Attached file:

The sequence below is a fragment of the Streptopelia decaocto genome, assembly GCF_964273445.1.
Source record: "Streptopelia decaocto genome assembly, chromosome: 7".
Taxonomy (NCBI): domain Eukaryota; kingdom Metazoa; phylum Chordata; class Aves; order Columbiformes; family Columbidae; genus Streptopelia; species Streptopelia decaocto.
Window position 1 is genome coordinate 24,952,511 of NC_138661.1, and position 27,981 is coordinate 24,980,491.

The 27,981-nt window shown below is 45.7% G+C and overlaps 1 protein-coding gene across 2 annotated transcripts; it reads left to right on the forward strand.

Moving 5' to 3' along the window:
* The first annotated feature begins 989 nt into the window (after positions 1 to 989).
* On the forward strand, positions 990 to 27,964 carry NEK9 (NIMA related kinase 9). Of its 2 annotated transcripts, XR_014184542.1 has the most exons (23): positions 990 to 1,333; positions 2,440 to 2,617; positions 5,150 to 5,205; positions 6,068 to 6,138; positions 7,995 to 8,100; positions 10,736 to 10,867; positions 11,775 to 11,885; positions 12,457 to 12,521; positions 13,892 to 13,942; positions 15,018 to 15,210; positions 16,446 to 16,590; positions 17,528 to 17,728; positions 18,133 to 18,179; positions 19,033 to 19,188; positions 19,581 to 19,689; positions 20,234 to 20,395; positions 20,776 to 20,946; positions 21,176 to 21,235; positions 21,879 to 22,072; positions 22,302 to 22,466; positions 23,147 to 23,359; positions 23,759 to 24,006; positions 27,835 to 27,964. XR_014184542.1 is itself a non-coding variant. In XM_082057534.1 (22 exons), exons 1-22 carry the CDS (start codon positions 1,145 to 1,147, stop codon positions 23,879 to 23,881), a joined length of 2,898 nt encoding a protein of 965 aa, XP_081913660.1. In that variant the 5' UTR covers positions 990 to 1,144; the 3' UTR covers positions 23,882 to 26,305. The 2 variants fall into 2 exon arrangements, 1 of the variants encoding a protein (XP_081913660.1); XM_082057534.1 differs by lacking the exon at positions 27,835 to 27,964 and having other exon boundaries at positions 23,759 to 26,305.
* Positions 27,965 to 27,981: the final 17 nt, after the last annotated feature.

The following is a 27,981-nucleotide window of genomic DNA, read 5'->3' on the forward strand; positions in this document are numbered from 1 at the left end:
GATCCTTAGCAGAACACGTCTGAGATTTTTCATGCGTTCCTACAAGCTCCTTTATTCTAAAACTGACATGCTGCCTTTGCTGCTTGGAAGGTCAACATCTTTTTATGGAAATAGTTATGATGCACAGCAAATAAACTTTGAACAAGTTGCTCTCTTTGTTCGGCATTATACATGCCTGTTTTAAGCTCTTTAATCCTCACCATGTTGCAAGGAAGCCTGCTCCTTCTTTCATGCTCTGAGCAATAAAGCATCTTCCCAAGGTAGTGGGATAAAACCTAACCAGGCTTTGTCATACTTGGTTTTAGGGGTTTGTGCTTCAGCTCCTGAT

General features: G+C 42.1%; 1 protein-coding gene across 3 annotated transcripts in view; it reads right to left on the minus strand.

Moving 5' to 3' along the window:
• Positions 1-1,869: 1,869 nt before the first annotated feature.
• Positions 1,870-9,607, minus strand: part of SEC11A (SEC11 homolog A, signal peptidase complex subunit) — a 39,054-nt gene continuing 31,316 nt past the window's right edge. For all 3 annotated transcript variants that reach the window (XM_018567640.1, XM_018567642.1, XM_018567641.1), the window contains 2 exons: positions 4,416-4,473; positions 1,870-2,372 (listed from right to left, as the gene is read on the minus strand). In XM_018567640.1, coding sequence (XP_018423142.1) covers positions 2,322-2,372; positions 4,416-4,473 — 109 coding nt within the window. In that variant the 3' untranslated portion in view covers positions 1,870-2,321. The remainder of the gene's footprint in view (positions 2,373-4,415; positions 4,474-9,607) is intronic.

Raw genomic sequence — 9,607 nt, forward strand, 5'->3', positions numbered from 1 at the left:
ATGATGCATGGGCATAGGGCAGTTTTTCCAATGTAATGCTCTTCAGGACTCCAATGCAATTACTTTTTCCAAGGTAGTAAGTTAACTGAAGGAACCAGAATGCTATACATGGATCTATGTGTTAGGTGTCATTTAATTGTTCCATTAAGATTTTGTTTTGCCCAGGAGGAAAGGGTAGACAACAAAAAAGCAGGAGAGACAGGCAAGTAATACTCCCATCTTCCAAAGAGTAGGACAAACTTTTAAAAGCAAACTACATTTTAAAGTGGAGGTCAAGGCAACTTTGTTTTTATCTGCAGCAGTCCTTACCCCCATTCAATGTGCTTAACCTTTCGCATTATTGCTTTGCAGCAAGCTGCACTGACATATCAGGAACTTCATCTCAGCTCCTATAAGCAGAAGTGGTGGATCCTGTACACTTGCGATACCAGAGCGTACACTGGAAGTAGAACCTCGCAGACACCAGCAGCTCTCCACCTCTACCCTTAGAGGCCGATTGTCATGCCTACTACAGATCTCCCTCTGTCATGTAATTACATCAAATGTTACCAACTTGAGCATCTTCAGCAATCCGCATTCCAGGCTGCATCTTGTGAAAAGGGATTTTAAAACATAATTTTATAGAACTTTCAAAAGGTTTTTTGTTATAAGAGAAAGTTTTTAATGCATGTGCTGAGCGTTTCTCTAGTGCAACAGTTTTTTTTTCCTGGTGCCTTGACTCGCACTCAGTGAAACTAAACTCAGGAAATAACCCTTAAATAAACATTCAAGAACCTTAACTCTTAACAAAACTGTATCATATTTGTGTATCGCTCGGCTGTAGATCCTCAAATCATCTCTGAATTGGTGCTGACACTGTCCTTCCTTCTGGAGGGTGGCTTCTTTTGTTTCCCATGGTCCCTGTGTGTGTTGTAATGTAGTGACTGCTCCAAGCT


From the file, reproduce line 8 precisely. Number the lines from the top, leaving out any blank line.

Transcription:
* On the forward strand, positions 990 to 27,964 carry NEK9 (NIMA related kinase 9). Of its 2 annotated transcripts, XR_014184542.1 has the most exons (23): positions 990 to 1,333; positions 2,440 to 2,617; positions 5,150 to 5,205; positions 6,068 to 6,138; positions 7,995 to 8,100; positions 10,736 to 10,867; positions 11,775 to 11,885; positions 12,457 to 12,521; positions 13,892 to 13,942; positions 15,018 to 15,210; positions 16,446 to 16,590; positions 17,528 to 17,728; positions 18,133 to 18,179; positions 19,033 to 19,188; positions 19,581 to 19,689; positions 20,234 to 20,395; positions 20,776 to 20,946; positions 21,176 to 21,235; positions 21,879 to 22,072; positions 22,302 to 22,466; positions 23,147 to 23,359; positions 23,759 to 24,006; positions 27,835 to 27,964. XR_014184542.1 is itself a non-coding variant. In XM_082057534.1 (22 exons), exons 1-22 carry the CDS (start codon positions 1,145 to 1,147, stop codon positions 23,879 to 23,881), a joined length of 2,898 nt encoding a protein of 965 aa, XP_081913660.1. In that variant the 5' UTR covers positions 990 to 1,144; the 3' UTR covers positions 23,882 to 26,305. The 2 variants fall into 2 exon arrangements, 1 of the variants encoding a protein (XP_081913660.1); XM_082057534.1 differs by lacking the exon at positions 27,835 to 27,964 and having other exon boundaries at positions 23,759 to 26,305.